Listen to the interview with Dan Hoverman, Superintendent of the Mounds View Public Schools in St. Paul, MN
Listen to the interview with Ron Wilke, Principal of LaCrescent-Hokah Elementary School in LaCrescent, MN
Congress is currently considering the reauthorization of the Elementary and Secondary Education Act. The section of the bill that focuses on teacher and principal quality (Title II) contains an important initiative that would provide federal incentives to reform the teacher compensation systems in high poverty schools. The bipartisan proposal—from House Education and Labor Committee Chairman George Miller (D-CA) and Ranking Member Howard McKeon (R-CA)—is an important step toward attracting and retaining top teachers in high-needs schools and subject areas.
Critics of the proposal have been spreading misleading information about performance pay, but alternative compensation programs in Denver and Minnesota that were developed in consultation with teachers and tailored to state and local needs have shown early signs of success.
In Minnesota, the Quality Compensation for Teachers program, enacted by the state legislature in 2005, provides funding for programs in alternative teacher compensation in school districts and charter schools across the state. The Q-Comp program has five components to ensure success in student achievement and teacher development:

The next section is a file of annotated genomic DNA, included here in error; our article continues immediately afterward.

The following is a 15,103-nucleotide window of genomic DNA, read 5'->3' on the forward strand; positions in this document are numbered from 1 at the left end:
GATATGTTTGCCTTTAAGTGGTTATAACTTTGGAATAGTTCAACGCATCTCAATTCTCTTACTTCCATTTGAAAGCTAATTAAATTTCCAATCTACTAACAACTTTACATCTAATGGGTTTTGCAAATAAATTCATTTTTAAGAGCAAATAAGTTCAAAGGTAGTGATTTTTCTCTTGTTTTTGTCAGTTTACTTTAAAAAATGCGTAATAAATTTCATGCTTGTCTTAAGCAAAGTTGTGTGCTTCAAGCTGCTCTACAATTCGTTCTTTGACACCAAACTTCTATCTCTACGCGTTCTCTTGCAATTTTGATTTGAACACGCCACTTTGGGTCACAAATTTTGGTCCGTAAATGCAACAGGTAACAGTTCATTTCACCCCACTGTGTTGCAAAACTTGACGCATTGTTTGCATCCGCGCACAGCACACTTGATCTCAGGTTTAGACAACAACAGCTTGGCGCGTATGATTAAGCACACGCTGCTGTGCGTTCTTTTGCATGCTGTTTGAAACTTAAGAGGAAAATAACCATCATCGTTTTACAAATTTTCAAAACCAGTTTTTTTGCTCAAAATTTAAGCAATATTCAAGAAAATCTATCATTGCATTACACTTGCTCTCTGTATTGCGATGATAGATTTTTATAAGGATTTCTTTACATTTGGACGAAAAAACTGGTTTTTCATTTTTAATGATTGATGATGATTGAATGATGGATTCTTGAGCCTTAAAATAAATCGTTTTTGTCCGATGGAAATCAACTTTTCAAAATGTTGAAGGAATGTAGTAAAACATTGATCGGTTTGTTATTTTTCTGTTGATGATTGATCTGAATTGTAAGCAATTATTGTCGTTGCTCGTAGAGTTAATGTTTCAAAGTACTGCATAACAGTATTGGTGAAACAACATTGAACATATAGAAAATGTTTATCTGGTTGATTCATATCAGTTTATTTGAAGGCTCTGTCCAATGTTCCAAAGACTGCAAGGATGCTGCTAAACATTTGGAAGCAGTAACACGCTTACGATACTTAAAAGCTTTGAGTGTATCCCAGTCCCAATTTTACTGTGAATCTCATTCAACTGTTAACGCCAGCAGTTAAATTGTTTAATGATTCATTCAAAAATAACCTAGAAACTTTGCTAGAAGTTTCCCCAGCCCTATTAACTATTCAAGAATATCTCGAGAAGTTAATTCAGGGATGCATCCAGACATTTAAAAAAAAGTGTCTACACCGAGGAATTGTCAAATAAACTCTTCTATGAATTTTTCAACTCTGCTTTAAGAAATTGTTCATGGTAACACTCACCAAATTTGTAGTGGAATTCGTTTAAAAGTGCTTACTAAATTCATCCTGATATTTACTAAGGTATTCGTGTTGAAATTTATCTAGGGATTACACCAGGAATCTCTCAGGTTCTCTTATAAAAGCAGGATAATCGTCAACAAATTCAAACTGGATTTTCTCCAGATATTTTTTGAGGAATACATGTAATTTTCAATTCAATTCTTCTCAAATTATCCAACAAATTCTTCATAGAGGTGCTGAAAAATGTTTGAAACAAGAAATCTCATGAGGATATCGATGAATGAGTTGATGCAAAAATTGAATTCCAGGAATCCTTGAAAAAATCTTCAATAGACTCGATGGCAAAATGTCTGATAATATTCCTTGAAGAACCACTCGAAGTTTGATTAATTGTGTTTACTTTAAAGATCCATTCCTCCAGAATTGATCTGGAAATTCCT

- Career ladders for teachers
- Job-embedded professional development
- Instructional observations and standards-based assessments
- Measures to determine student growth
- Alternative teacher compensation or performance pay
CAP talked to two Minnesotans who have worked closely with teachers, unions, and state officials to develop the Q-Comp program in their schools about how Q-Comp is improving teacher performance and student achievement.
Dan Hoverman, superintendent of the Mounds View School District in suburban St. Paul, told us that Q-Comp has “changed the culture of the schools” in his district. And Ron Wilke, principal of LaCrescent-Hokah Elementary School in LaCrescent, a smaller town in the southeast corner of the state, says that Q-Comp has helped his school to “focus the conversation in terms of teacher learning, teachers coming out of their classrooms, coming together, and looking at student needs.”
Minnesota’s example shows that alternative teacher compensation can succeed in improving student learning and teacher development, especially when the district, administrators, union, and teachers all work together to create and implement the right plan for each school and district.
Read the transcripts and listen to the interviews:
Read more on teacher compensation from the Center for American Progress: